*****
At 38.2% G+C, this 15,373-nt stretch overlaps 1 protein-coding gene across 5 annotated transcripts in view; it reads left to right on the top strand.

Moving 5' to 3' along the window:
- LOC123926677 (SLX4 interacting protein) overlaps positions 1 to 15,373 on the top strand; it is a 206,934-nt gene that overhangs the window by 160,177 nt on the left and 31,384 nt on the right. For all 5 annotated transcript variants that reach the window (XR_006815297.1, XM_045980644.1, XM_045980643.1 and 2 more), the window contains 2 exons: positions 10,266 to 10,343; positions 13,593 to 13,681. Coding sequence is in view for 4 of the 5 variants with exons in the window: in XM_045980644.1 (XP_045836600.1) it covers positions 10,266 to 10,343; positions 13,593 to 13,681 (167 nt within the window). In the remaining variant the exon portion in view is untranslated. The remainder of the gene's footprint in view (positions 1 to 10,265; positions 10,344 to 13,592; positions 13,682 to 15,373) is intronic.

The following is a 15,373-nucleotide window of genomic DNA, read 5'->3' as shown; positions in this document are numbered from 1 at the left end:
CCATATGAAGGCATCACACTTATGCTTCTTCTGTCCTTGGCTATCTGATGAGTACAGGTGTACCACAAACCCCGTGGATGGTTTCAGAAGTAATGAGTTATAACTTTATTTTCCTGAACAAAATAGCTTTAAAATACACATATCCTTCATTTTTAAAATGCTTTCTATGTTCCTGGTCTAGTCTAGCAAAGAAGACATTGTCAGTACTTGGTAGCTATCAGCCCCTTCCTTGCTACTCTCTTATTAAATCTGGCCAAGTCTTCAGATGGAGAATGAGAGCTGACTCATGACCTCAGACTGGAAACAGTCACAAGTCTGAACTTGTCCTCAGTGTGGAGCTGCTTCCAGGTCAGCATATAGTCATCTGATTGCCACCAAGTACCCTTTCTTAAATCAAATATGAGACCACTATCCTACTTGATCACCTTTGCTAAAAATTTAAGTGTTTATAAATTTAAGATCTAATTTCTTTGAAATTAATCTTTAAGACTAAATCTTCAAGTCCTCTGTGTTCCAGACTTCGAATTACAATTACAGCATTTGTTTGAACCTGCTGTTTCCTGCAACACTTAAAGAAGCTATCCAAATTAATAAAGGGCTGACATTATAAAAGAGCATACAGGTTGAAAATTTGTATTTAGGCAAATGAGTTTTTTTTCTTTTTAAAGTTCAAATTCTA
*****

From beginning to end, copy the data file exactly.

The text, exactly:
At 38.2% G+C, this 15,373-nt stretch overlaps 1 protein-coding gene across 5 annotated transcripts in view; it reads left to right on the top strand.

Moving 5' to 3' along the window:
- LOC123926677 (SLX4 interacting protein) overlaps positions 1 to 15,373 on the top strand; it is a 206,934-nt gene that overhangs the window by 160,177 nt on the left and 31,384 nt on the right. For all 5 annotated transcript variants that reach the window (XR_006815297.1, XM_045980644.1, XM_045980643.1 and 2 more), the window contains 2 exons: positions 10,266 to 10,343; positions 13,593 to 13,681. Coding sequence is in view for 4 of the 5 variants with exons in the window: in XM_045980644.1 (XP_045836600.1) it covers positions 10,266 to 10,343; positions 13,593 to 13,681 (167 nt within the window). In the remaining variant the exon portion in view is untranslated. The remainder of the gene's footprint in view (positions 1 to 10,265; positions 10,344 to 13,592; positions 13,682 to 15,373) is intronic.

The following is a 15,373-nucleotide window of genomic DNA, read 5'->3' as shown; positions in this document are numbered from 1 at the left end:
CCATATGAAGGCATCACACTTATGCTTCTTCTGTCCTTGGCTATCTGATGAGTACAGGTGTACCACAAACCCCGTGGATGGTTTCAGAAGTAATGAGTTATAACTTTATTTTCCTGAACAAAATAGCTTTAAAATACACATATCCTTCATTTTTAAAATGCTTTCTATGTTCCTGGTCTAGTCTAGCAAAGAAGACATTGTCAGTACTTGGTAGCTATCAGCCCCTTCCTTGCTACTCTCTTATTAAATCTGGCCAAGTCTTCAGATGGAGAATGAGAGCTGACTCATGACCTCAGACTGGAAACAGTCACAAGTCTGAACTTGTCCTCAGTGTGGAGCTGCTTCCAGGTCAGCATATAGTCATCTGATTGCCACCAAGTACCCTTTCTTAAATCAAATATGAGACCACTATCCTACTTGATCACCTTTGCTAAAAATTTAAGTGTTTATAAATTTAAGATCTAATTTCTTTGAAATTAATCTTTAAGACTAAATCTTCAAGTCCTCTGTGTTCCAGACTTCGAATTACAATTACAGCATTTGTTTGAACCTGCTGTTTCCTGCAACACTTAAAGAAGCTATCCAAATTAATAAAGGGCTGACATTATAAAAGAGCATACAGGTTGAAAATTTGTATTTAGGCAAATGAGTTTTTTTTCTTTTTAAAGTTCAAATTCTA